WAIKIKI - *CORRECTION* There are lockers available at "Aloha Lockers" located next to the Honolulu Police Waikiki Substation.

"Crimes of opportunity." That's what Honolulu's police chief calls it when someone leaves their belongings unattended and a thief seizes the moment.

Chief Susan Ballard is now considering to install locked storage spaces along one of Oahu's most popular beaches.

"They come to Hawaii and the tourists think it's paradise so there's no crime you know and they leave their stuff unattended," Ballard said on PBS Hawaii. 

Ballard joined her colleagues Maui Police Chief Tivoli Faaumu and Hawaii Island Police Chief Paul Ferreira Thursday night on PBS Hawaii. All three say visitor safety is a priority.

For Ballard, a key area of focus is the popular beach in Waikiki. She used the panel to reveal a plan to protect people's belongings on that beach -- lockers.

"Aloha Lockers" had their soft opening earlier this month. Owner, Maurie Feldburg, says they currently have 70 medium sized lockers available at their storefront, located next to the Honolulu Police Substation. More lockers are on their way, some with space big enough to store suitcases. Feldburg says you pay for the lockers by credit card, and there is an attendant on hand to help.

He says he's open to working with Honolulu Police about other locker locations.

Beach goers were not aware of the services provided by "Aloha Lockers," saying when it comes to their belongings they have to be vigilant.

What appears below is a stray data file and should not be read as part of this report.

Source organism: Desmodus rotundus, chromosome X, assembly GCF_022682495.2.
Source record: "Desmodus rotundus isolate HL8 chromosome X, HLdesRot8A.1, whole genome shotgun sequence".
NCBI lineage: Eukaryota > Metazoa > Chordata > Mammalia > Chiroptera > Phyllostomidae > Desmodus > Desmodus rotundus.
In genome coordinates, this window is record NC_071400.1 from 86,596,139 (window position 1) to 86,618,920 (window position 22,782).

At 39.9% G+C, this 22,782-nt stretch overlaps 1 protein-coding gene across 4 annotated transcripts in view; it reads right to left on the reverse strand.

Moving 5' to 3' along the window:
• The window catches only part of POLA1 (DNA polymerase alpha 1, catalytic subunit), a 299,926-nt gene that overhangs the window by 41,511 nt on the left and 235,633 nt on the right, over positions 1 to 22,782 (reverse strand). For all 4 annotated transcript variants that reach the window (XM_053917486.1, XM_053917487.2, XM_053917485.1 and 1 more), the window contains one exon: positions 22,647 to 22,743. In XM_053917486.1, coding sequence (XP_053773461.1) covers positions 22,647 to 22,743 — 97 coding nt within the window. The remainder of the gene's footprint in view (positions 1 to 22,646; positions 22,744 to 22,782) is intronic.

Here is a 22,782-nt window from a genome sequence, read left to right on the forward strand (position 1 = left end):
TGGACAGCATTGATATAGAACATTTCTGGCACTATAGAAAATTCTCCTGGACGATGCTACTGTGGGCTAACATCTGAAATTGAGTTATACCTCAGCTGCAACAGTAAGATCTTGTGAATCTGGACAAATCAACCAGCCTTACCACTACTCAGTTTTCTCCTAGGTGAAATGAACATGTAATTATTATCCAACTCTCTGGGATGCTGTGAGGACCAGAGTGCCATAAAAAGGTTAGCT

"Always watching it all the time," Al Fry, a visitor from Utah said.

The Visitor Aloha Society of Hawaii say thefts on the beach is one of the top crimes facing our visitors.

"I've heard arguments against lockers on the beach, some people say that it's an opportunity for bombs because people don't know if you could put a bomb in the locker," Jessica Lani Rich, president and CEO, Visitor Aloha Society of Hawaii said. 

Some rental companies do offer spaces for customers to store their things but like a board rental spot, they aren't a guarantee.

"I think it would be wonderful. Then you wouldn't have to worry so much," Fry said. 

Ballard said on PBS her department is meeting with hotels and other tourism groups about the idea.

She also brought up possible new signage on the beach to warn people of thefts.

Members of the Waikiki Neighborhood board say they applaud Chief Ballard's creative thinking and are open to a plan.